Who Is Responsible For Macbeth's Downfall

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Many aspects found in the play of Macbeth could be argued to be what lead him to his critical downfall, but the importance of the supernatural is most evident. The supernatural appearances played a very integral part in Macbeth’s down fall, through the witches’ prophecies, Banquo’s ghost, and the infamous dagger scene. The appearances of three witches, or the “weird sisters” as they’re often referred to, play a significant role in Macbeth’s downfall. Their introduction to the prophecies ignited Macbeth’s ambition which lead him to the murder of Duncan, “If good, why do I yield to that suggestion whose horrid image doth unfix my hair and make my seated heart knock at my ribs, against the use of nature? Present fears are less than horrible imaginings” ( I, iii, 138-142). This is an example of how the witches represent Macbeth’s evil ambitions. After he receives news about him becoming the new Thane of Cawdor, he is perplexed by the news that the witches’ prophecies might be true after all. He finds himself craving for more, which leads him to the “horrid image” of him murdering Duncan to receive the crown.…show more content…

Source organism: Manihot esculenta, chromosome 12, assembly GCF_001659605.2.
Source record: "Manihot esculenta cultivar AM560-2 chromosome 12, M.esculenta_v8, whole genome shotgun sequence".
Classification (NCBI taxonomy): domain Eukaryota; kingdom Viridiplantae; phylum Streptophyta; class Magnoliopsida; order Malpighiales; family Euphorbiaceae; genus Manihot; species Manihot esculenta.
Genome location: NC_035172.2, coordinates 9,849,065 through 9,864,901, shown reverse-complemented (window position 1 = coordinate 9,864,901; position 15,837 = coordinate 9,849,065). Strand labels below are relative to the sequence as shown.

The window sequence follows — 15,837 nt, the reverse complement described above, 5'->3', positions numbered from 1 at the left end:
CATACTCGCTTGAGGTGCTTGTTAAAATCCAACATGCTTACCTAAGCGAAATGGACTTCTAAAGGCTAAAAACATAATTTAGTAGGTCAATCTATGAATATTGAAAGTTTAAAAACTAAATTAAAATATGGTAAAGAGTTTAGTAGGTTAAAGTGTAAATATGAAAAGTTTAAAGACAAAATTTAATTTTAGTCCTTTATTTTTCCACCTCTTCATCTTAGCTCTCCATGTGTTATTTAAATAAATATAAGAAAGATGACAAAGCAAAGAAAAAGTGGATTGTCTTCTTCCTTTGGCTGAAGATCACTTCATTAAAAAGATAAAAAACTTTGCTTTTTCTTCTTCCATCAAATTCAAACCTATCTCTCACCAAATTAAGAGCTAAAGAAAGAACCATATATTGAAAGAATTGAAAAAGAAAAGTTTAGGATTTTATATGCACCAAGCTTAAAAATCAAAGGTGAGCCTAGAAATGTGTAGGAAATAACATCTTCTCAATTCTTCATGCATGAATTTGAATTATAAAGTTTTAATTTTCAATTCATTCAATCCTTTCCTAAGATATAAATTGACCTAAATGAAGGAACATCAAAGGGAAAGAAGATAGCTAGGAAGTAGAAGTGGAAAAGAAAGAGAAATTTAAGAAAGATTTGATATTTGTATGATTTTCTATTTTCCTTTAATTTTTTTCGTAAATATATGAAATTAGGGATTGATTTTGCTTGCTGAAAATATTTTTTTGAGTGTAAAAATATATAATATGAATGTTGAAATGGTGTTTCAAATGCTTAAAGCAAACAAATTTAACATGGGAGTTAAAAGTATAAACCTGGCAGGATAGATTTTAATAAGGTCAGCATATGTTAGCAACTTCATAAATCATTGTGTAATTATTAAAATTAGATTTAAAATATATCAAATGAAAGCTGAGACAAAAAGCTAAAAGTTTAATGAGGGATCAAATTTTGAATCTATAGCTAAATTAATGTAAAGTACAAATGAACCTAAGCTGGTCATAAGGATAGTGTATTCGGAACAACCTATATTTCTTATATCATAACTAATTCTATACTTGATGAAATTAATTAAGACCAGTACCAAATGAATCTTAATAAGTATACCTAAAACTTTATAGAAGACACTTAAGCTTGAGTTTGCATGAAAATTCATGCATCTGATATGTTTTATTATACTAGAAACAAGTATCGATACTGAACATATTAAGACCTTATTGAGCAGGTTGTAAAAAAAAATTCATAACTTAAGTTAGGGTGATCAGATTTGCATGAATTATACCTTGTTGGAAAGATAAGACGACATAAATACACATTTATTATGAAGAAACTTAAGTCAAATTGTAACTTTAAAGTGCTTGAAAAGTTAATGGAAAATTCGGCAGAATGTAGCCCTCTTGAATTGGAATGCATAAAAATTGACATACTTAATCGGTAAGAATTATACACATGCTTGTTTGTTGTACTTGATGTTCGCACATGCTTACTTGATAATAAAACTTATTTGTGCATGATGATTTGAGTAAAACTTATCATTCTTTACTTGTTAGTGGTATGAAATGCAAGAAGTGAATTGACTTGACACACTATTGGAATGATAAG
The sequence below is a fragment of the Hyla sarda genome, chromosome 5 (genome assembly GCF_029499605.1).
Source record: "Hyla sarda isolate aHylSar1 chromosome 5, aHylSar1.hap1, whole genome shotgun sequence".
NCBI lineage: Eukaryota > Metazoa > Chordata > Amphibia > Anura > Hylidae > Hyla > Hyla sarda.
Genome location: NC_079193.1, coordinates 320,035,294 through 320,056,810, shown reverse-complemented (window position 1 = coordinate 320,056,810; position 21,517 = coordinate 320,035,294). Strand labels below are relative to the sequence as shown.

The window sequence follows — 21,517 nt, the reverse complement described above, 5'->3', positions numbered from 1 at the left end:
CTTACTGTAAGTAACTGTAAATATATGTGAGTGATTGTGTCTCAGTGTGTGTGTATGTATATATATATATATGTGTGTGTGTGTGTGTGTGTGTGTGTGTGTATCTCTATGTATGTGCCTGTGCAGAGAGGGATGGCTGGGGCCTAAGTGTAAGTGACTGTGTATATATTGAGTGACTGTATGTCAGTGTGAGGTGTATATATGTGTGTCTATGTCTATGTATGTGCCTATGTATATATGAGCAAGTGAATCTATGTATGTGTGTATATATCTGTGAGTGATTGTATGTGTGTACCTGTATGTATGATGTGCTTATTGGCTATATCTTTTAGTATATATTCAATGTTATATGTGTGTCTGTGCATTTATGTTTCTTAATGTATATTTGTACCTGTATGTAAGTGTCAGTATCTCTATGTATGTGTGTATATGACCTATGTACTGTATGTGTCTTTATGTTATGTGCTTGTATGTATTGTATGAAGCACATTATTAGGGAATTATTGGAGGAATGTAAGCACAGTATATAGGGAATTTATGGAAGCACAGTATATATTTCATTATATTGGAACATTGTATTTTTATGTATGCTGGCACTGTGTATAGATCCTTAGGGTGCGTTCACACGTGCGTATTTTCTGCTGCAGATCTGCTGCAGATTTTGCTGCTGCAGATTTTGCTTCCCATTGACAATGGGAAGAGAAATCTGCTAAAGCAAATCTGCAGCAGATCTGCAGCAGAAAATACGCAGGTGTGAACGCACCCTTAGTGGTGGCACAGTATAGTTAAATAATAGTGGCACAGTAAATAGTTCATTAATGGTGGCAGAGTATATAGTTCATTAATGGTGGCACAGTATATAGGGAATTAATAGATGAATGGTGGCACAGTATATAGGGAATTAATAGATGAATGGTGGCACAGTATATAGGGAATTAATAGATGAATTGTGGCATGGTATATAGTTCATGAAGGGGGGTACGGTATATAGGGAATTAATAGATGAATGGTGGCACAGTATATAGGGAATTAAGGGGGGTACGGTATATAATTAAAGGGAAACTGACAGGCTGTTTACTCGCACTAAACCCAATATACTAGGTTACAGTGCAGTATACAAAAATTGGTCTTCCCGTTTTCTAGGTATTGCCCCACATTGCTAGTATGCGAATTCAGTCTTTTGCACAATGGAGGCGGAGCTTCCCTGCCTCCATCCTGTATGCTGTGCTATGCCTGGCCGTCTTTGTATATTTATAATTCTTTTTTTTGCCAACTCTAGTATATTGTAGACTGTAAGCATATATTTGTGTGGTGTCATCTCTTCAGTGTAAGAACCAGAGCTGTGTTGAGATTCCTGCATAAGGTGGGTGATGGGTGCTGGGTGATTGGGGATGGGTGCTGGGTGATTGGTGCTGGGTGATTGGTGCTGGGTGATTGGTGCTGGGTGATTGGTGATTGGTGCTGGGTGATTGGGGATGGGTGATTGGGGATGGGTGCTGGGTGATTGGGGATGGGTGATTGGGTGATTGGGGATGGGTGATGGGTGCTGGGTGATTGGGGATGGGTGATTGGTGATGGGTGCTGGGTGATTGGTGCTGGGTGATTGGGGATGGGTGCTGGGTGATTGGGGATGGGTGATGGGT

It is the tool that finalized Macbeth's decision to kill Duncan, leading to his loss of morality, “Is this a dagger which I see before me, the handle toward my hand? Come, let me clutch thee. I have thee not, and yet I see thee still” (II, i, 33-36). At the appearance of the dagger, Macbeth falls victim to his delusions. His mental deterioration make an appearance at his inability to grasp what was reality and what was fantasy Like Banquo’s ghost, the dagger is not proven to be an act of the supernatural or the ill-minded Macbeth, but it is known that it was the last push he needed to commit the murder. His ambitious hunger for power clouded all thoughts of morality which lead him to his inevitable
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